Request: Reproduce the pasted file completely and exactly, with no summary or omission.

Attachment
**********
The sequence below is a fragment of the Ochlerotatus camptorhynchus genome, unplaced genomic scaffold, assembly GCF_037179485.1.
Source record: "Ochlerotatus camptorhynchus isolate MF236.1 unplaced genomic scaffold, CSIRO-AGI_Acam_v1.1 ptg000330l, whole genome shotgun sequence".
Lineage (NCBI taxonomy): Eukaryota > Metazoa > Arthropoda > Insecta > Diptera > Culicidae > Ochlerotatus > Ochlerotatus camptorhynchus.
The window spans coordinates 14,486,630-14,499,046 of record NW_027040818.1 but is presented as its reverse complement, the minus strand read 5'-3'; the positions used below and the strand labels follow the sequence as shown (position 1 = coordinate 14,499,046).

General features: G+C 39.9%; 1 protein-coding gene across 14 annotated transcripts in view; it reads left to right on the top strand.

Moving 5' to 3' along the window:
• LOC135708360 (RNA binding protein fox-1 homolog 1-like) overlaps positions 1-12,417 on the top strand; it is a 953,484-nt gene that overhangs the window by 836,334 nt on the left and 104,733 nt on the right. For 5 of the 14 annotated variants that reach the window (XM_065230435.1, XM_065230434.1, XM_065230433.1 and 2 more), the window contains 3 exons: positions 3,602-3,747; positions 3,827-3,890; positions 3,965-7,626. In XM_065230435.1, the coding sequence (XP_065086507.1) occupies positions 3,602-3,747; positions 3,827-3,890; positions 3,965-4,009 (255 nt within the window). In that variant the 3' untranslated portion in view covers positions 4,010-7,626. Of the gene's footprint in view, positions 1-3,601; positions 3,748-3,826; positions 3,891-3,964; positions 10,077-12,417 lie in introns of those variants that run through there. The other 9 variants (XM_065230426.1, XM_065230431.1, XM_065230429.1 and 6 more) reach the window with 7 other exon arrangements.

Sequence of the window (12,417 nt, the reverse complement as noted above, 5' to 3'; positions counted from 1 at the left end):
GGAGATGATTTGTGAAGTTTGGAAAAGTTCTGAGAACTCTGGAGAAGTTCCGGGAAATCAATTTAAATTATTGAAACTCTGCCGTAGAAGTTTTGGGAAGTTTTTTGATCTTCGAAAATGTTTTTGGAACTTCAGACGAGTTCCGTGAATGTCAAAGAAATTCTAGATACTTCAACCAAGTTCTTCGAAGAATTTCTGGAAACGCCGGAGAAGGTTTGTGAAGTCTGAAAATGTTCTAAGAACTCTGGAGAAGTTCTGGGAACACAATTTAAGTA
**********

The sequence below is a fragment of the Ochlerotatus camptorhynchus genome, unplaced genomic scaffold, assembly GCF_037179485.1.
Source record: "Ochlerotatus camptorhynchus isolate MF236.1 unplaced genomic scaffold, CSIRO-AGI_Acam_v1.1 ptg000330l, whole genome shotgun sequence".
Lineage (NCBI taxonomy): Eukaryota > Metazoa > Arthropoda > Insecta > Diptera > Culicidae > Ochlerotatus > Ochlerotatus camptorhynchus.
The window spans coordinates 14,486,630-14,499,046 of record NW_027040818.1 but is presented as its reverse complement, the minus strand read 5'-3'; the positions used below and the strand labels follow the sequence as shown (position 1 = coordinate 14,499,046).

General features: G+C 39.9%; 1 protein-coding gene across 14 annotated transcripts in view; it reads left to right on the top strand.

Moving 5' to 3' along the window:
• LOC135708360 (RNA binding protein fox-1 homolog 1-like) overlaps positions 1-12,417 on the top strand; it is a 953,484-nt gene that overhangs the window by 836,334 nt on the left and 104,733 nt on the right. For 5 of the 14 annotated variants that reach the window (XM_065230435.1, XM_065230434.1, XM_065230433.1 and 2 more), the window contains 3 exons: positions 3,602-3,747; positions 3,827-3,890; positions 3,965-7,626. In XM_065230435.1, the coding sequence (XP_065086507.1) occupies positions 3,602-3,747; positions 3,827-3,890; positions 3,965-4,009 (255 nt within the window). In that variant the 3' untranslated portion in view covers positions 4,010-7,626. Of the gene's footprint in view, positions 1-3,601; positions 3,748-3,826; positions 3,891-3,964; positions 10,077-12,417 lie in introns of those variants that run through there. The other 9 variants (XM_065230426.1, XM_065230431.1, XM_065230429.1 and 6 more) reach the window with 7 other exon arrangements.

Sequence of the window (12,417 nt, the reverse complement as noted above, 5' to 3'; positions counted from 1 at the left end):
GGAGATGATTTGTGAAGTTTGGAAAAGTTCTGAGAACTCTGGAGAAGTTCCGGGAAATCAATTTAAATTATTGAAACTCTGCCGTAGAAGTTTTGGGAAGTTTTTTGATCTTCGAAAATGTTTTTGGAACTTCAGACGAGTTCCGTGAATGTCAAAGAAATTCTAGATACTTCAACCAAGTTCTTCGAAGAATTTCTGGAAACGCCGGAGAAGGTTTGTGAAGTCTGAAAATGTTCTAAGAACTCTGGAGAAGTTCTGGGAACACAATTTAAGTA